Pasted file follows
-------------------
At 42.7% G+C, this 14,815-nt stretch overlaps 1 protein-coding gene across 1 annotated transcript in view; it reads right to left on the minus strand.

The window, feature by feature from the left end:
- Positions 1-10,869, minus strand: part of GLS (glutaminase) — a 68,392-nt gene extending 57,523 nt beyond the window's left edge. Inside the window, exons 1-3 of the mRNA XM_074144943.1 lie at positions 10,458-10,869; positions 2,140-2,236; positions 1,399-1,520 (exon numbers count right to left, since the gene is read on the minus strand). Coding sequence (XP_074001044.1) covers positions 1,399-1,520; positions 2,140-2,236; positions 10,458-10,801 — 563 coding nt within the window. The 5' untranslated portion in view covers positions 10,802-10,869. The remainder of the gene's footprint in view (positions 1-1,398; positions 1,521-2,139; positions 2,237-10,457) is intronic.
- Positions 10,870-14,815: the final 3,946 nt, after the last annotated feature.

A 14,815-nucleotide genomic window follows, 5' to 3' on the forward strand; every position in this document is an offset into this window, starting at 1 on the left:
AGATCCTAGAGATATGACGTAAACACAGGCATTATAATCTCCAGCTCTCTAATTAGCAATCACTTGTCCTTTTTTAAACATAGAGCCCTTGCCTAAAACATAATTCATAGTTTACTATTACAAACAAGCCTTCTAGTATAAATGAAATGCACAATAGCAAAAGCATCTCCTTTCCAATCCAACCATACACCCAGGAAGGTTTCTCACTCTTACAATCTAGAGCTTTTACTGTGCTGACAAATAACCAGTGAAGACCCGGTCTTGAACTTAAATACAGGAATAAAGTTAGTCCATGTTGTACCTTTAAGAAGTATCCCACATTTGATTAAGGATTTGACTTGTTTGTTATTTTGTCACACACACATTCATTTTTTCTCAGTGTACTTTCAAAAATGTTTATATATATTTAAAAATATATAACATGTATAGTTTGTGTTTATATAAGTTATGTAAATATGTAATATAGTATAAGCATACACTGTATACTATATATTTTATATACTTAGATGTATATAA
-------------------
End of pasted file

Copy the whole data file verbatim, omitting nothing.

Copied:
At 42.7% G+C, this 14,815-nt stretch overlaps 1 protein-coding gene across 1 annotated transcript in view; it reads right to left on the minus strand.

The window, feature by feature from the left end:
- Positions 1-10,869, minus strand: part of GLS (glutaminase) — a 68,392-nt gene extending 57,523 nt beyond the window's left edge. Inside the window, exons 1-3 of the mRNA XM_074144943.1 lie at positions 10,458-10,869; positions 2,140-2,236; positions 1,399-1,520 (exon numbers count right to left, since the gene is read on the minus strand). Coding sequence (XP_074001044.1) covers positions 1,399-1,520; positions 2,140-2,236; positions 10,458-10,801 — 563 coding nt within the window. The 5' untranslated portion in view covers positions 10,802-10,869. The remainder of the gene's footprint in view (positions 1-1,398; positions 1,521-2,139; positions 2,237-10,457) is intronic.
- Positions 10,870-14,815: the final 3,946 nt, after the last annotated feature.

A 14,815-nucleotide genomic window follows, 5' to 3' on the forward strand; every position in this document is an offset into this window, starting at 1 on the left:
AGATCCTAGAGATATGACGTAAACACAGGCATTATAATCTCCAGCTCTCTAATTAGCAATCACTTGTCCTTTTTTAAACATAGAGCCCTTGCCTAAAACATAATTCATAGTTTACTATTACAAACAAGCCTTCTAGTATAAATGAAATGCACAATAGCAAAAGCATCTCCTTTCCAATCCAACCATACACCCAGGAAGGTTTCTCACTCTTACAATCTAGAGCTTTTACTGTGCTGACAAATAACCAGTGAAGACCCGGTCTTGAACTTAAATACAGGAATAAAGTTAGTCCATGTTGTACCTTTAAGAAGTATCCCACATTTGATTAAGGATTTGACTTGTTTGTTATTTTGTCACACACACATTCATTTTTTCTCAGTGTACTTTCAAAAATGTTTATATATATTTAAAAATATATAACATGTATAGTTTGTGTTTATATAAGTTATGTAAATATGTAATATAGTATAAGCATACACTGTATACTATATATTTTATATACTTAGATGTATATAA